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Sourdough Focaccia

Posted by Avital Pinnick on July 3, 2009

Assignment 26: food

Sourdough garlic & thyme focaccia, just minutes after I pulled it out of the oven. We will be eating it for Shabbat. Normally I make sourdough loaves or, if I’m in the mood, traditional challah, but it has been so hot that I didn’t want to heat the large oven. Focaccia only needs 25 minutes in a toaster oven, requires a much shorter proofing time, and is nearly foolproof.

My sourdough starter is one of my kitchen treasures (if you live in Israel and don’t mind coming to the Jerusalem area, I will gladly share it). I’ve had it for at least six years. It started as a cup of flour and a cup of water mixed together and left on the table until bubbly. In Boston and Toronto, I had to hope and pray and wait for days to catch a good culture. In Maale Adumim, with its dry desert climate and strong winds, I usually only have to wait a few hours before it’s foaming like a milkshake. I’ve only caught one bad culture. It rose well but it smelled like vinegar, so I tossed that one.

After the culture has made its home in the flour/water mixture, I add another cup of flour and water, let it rest at room temperature for a couple hours, and store in the refrigerator. I don’t leave the starter out for days on end and seldom overnight. With the warm temperature, the starter would burn itself out if I did that regularly, so my method is different from what you find on the Web (their advice would probably work for North American bakers, however).

I feed my starter every two weeks. I don’t believe in losing sleep over wild yeast, so I do not follow the school of thought that treats a starter like a newborn baby and feeds it every two hours. If I neglect the starter for too long and it looks like a swamp, I mix a new flour/water growth medium and add a few tablespoons of the original starter.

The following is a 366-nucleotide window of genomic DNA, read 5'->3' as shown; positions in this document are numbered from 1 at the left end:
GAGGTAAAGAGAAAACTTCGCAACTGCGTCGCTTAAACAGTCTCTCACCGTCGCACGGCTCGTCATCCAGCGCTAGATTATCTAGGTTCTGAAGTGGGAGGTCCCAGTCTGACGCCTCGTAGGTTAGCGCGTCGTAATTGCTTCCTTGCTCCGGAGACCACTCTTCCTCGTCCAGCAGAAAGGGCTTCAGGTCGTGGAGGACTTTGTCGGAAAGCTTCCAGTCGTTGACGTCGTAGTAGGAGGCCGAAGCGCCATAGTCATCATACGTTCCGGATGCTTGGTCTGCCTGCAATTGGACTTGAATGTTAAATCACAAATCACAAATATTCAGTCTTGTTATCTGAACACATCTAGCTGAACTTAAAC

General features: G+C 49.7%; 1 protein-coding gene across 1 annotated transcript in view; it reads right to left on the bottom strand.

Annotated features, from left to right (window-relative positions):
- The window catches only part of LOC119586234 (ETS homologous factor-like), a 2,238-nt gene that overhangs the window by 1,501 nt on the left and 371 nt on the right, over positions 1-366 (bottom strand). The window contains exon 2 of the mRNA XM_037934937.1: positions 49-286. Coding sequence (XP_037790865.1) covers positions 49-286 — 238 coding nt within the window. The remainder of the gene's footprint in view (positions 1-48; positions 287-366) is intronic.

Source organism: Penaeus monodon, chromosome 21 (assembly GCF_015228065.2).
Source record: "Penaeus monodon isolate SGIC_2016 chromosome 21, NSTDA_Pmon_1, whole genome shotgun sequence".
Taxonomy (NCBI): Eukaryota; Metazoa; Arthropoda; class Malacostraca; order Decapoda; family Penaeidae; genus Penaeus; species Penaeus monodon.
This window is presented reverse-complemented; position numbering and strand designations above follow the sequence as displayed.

The recipe below makes three small flatbreads. My son was away for Shabbat, so I only needed enough for me and my husband. If you’re very hungry or feeding a large crowd, feel free to double it, but you don’t need to double the quantity of starter. Just double the quantity of water that you add.

Sourdough Focaccia
Yield: 3 small flatbreads

1 cup sourdough starter
1/2 cup water
2-3 cups flour, either white or whole wheat

1 tsp salt
1 tsp dry thyme (if you have fresh, go for it)
3 tbs olive oil
2 cloves garlic, minced
coarse salt (optional)

The night before you are going to bake the bread, mix the sourdough starter with the water. At this point, if you are planning to double or triple the recipe, adjust the quantity of water (e.g., 2 or 3 cups). Stir in enough flour (about 1 cup) to make a stiff batter. Cover with a towel and leave overnight.

In the morning, the starter, water, and flour mixture should be foamy. Stir it down. Add salt, thyme, 2 tbs olive oil, and the remaining flour to form a soft dough. Knead for a few minutes.

Spray a foil-covered baking sheet with vegetable spray or grease foil with olive oil (more calories but tastier!). Lightly oil your hands and divide the dough into 3 balls. Press them into ovals on the prepared baking sheet. Cover with a towel and let them rest at room temperature for about 20-30 minutes.

Mix the remaining olive oil and garlic in a small ball.

Preheat oven to 400 F (220 C). Uncover the flatbreads and lightly press your fingertips into the dough to create small dimples. Smear the olive oil and garlic mixture evenly over the flatbreads. Sprinkle with coarse salt if desired.

Bake 20-25 minutes, until golden brown. Cool and store at room temperature.

  • Recipe for sourdough “naan” (not quite like naan, but cooked on the stove)
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